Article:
On May 14, Israelis will celebrate and Palestinians will mourn, as they each have for the past 70 years. Israelis’ Independence Day coincides with the Palestinians’ Yawm al-Nakba — Day of Catastrophe — signifying the traumatic loss of their land and their homes inside what is today the country of Israel.
For 70 years, Israelis and Palestinians have been locked in a fierce struggle: For Israelis, first to solidify, later to expand and today to monopolise control over the land west of the Jordan River; for Palestinians, first to erase the Israeli state, later to create an independent Palestinian state alongside it and today to end the Israelis’ occupation and oppression.
The struggle has included long periods of relative peace but those times have been bracketed by bloody and ugly bouts of violence, the kind of violence that occurs when enemies dehumanise each other. Far more Palestinians than Israelis have died in these confrontations. Innocent Israelis’ deaths have been rarer but dramatic; think terror attacks against Tel Aviv cafes. Innocent Palestinians’ deaths have been routine and explained away by Israel as “self-defence.”
Israel has won the military aspect of the struggle hands down. In 1948, Israel was an embattled new country facing invading Arab armies just to hold onto a piece of the land west of the Jordan. Today, the Israeli state monopolises coercive, political, territorial and economic power over 100% of the land west of the Jordan. It has been supported in this effort by a compliant United States, which has gifted tens of billions of dollars and the most advanced weaponry to Israel’s cause.
The bloodshed, violence and mutual terror are not the real struggle, however. It is one over narratives. Whose story is right? Whose story is more just, more deserving of world support?
Here again, Israel has been the winner. Philip Gourevitch, in his brilliant account of the genocide in Rwanda, wrote: “Power consists in the ability to make others inhabit your story of their reality.” For 70 years, Israel and its legion of supporters have exerted this narrative form of power over the Palestinians to a remarkable degree. Consider some of the commonly held tropes about Palestinians and their struggle:
“They want to drive Israel into the sea.”
“They weren’t driven from their land. They left on their
“They have no leaders we can negotiate with.”
“Their children will only grow up to be terrorists.”
“Palestinians did not even exist until Israel was founded.”
“A Palestinian state would be a threat to Israel and a hotbed of radicalism.”
Each of these tropes and hundreds more are examples of how Israel has cleverly made Palestinians inhabit the Israeli narrative about who they, the Palestinian people, are and what they aspire to. Much of the world, especially in the United States, has embraced the Israeli narrative, so that 14-year-old Palestinians who throw rocks at heavily armed Israeli soldiers are cast as “militants,” the implication being that to shoot them — in the legs or even the head — is justified.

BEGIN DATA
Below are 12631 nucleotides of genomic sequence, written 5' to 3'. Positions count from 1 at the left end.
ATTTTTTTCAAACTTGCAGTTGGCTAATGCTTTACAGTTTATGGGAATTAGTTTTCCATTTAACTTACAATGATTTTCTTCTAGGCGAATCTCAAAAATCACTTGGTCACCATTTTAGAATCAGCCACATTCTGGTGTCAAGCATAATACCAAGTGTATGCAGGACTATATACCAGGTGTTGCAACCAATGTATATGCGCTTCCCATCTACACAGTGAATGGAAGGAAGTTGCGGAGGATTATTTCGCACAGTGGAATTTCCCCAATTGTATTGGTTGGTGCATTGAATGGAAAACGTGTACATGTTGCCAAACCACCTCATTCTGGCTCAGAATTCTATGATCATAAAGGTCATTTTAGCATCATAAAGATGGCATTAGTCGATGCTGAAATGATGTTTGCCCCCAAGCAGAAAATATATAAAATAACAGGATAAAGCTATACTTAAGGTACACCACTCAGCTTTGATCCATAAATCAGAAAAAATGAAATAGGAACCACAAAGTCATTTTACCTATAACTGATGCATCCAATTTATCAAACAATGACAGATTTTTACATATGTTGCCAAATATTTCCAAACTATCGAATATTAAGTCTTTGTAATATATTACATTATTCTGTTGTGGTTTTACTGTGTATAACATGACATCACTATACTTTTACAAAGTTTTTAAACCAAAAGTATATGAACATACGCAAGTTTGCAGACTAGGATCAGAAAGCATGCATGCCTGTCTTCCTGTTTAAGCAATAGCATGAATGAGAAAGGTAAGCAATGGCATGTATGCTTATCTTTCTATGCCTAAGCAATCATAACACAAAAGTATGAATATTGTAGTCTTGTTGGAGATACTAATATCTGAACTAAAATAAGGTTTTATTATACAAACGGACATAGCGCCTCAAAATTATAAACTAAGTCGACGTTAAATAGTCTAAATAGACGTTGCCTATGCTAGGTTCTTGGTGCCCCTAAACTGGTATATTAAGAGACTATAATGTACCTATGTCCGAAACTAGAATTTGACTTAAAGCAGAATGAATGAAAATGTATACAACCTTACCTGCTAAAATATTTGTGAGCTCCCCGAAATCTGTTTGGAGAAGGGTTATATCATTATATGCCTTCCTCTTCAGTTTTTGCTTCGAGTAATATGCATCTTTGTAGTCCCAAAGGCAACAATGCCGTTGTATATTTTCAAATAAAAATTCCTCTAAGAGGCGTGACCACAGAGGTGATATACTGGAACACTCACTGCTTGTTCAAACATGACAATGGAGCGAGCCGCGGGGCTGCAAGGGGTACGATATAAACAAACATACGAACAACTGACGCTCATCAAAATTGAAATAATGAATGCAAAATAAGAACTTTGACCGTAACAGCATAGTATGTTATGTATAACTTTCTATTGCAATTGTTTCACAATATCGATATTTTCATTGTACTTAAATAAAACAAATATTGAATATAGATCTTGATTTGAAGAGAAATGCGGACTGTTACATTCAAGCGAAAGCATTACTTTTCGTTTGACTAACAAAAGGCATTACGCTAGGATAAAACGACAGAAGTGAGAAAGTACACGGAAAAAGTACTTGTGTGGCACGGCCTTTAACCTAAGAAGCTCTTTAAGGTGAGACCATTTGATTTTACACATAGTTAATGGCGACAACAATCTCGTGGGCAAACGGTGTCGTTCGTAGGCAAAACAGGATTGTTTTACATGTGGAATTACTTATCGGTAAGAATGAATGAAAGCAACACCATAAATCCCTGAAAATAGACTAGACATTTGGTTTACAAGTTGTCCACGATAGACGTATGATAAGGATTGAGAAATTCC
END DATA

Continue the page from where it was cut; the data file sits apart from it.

So, what should Palestinians do?
First, the Palestinian people — and at this point it’s up to the people, not the leaders — should accept that: 1) Israel will never end its oppression and domination of Palestinians unless it is forced to do so; 2) the United States never was and never will be a fair mediator and in any event is in general retreat from the Middle East; 3) European leftists will lend moral support but European countries are impotent and laden with the dual baggage of anti-Semitism and anti-Islamism; and 4) Moscow has the power to disrupt the world but not to construct the world.
In other words, outside help is not on the way.
Second, Palestinians never will win the military battle and they should immediately call a halt to all forms of violence. For not only can they never win but by continuing they reinforce the Israeli narrative; they become co-conspirators in Israel’s narrative power.
Third, Palestinians must recognise that the real power in this struggle is the power of narrative. Despite the battlefield prowess of the Israeli military and its unquestioned support from Washington, it is Israel’s narrative power that has rendered it dominant.
It is possible to imagine a narrative that, if bolstered by actions and behaviours, could directly challenge the Israeli narrative. It would go like this:
Between the Jordan River and the Mediterranean live approximately equal numbers of two peoples — Palestinian Arabs and Israeli Jews. Only Israeli Jews enjoy full civil and human rights, as well as control over virtually 100% of coercive, political and economic power and resources. Such a situation is fundamentally unjust and is conducive to violence, extremism and instability. It cannot continue.
Several options are on the table: two states, one state, a binational state, a confederation. We, the Palestinian people, are willing to discuss all of them. So long as the ultimate outcome is a just one.
This article was originally published in The Arab Weekly.